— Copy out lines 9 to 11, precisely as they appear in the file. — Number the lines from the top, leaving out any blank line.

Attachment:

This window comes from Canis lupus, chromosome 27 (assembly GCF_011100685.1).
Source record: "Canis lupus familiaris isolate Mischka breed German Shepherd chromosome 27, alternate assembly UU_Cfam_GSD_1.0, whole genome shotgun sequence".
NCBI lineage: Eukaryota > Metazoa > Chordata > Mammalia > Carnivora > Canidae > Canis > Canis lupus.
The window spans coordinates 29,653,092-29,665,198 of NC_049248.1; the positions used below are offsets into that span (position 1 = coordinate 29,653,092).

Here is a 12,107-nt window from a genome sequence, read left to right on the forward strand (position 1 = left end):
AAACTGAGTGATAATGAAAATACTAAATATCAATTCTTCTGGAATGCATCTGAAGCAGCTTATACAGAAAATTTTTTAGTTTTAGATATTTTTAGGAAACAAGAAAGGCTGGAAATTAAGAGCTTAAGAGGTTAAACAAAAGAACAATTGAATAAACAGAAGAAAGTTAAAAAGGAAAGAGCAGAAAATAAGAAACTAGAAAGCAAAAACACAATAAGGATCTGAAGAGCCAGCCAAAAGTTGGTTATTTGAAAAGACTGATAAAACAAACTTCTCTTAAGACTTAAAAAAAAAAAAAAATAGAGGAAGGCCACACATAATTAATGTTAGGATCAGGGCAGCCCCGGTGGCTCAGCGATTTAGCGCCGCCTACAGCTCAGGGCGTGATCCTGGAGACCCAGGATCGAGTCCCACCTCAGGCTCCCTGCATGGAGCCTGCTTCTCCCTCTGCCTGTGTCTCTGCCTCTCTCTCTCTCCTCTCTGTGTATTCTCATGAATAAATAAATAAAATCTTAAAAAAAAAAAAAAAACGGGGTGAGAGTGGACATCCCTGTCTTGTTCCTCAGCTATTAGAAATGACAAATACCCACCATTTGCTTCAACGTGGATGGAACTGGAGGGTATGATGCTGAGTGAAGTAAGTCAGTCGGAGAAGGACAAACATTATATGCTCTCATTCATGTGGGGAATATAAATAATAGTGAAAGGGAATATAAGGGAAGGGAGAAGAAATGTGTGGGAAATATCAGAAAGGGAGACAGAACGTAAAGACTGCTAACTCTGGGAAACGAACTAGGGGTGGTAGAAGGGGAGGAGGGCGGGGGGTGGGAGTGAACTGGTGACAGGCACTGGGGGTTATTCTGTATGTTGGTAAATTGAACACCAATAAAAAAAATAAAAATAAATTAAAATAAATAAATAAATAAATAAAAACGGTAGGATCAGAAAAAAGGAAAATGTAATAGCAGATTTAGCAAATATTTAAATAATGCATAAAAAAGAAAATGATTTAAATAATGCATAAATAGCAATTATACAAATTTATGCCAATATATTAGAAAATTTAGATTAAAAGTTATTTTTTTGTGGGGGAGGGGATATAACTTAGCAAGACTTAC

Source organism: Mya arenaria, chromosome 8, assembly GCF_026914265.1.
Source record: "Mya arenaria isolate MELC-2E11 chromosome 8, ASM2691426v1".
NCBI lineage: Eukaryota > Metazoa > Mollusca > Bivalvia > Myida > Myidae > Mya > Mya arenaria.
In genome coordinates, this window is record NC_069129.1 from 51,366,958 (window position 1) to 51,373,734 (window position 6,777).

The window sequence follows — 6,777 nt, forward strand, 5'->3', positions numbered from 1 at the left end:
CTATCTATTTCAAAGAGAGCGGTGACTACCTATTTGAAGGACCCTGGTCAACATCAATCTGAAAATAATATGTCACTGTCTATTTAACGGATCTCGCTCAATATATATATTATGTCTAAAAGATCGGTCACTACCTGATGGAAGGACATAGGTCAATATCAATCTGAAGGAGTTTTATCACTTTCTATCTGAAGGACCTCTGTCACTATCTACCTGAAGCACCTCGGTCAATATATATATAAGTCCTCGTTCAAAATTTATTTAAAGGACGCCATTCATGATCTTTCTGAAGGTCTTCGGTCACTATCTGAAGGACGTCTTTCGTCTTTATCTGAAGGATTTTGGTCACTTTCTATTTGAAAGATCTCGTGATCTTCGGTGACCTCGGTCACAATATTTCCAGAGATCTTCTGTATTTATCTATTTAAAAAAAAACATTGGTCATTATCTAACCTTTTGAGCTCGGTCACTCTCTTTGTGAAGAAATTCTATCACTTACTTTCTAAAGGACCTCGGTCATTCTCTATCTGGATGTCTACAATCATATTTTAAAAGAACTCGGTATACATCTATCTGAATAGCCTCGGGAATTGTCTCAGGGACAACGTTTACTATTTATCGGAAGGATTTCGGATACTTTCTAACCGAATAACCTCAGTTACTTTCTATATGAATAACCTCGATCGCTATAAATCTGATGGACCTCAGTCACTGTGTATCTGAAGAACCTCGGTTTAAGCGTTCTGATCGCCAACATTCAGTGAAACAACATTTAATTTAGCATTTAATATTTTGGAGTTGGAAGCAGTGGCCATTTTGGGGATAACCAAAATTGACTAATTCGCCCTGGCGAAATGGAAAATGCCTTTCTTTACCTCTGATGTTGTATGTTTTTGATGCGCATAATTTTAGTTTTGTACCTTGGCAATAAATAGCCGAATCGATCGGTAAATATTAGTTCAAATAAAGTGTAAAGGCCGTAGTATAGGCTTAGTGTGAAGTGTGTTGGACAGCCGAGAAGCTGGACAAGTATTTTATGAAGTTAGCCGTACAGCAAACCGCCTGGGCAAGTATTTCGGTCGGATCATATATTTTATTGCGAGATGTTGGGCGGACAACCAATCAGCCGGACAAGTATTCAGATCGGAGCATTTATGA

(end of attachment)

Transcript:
NCBI lineage: Eukaryota > Metazoa > Mollusca > Bivalvia > Myida > Myidae > Mya > Mya arenaria.
In genome coordinates, this window is record NC_069129.1 from 51,366,958 (window position 1) to 51,373,734 (window position 6,777).

The window sequence follows — 6,777 nt, forward strand, 5'->3', positions numbered from 1 at the left end: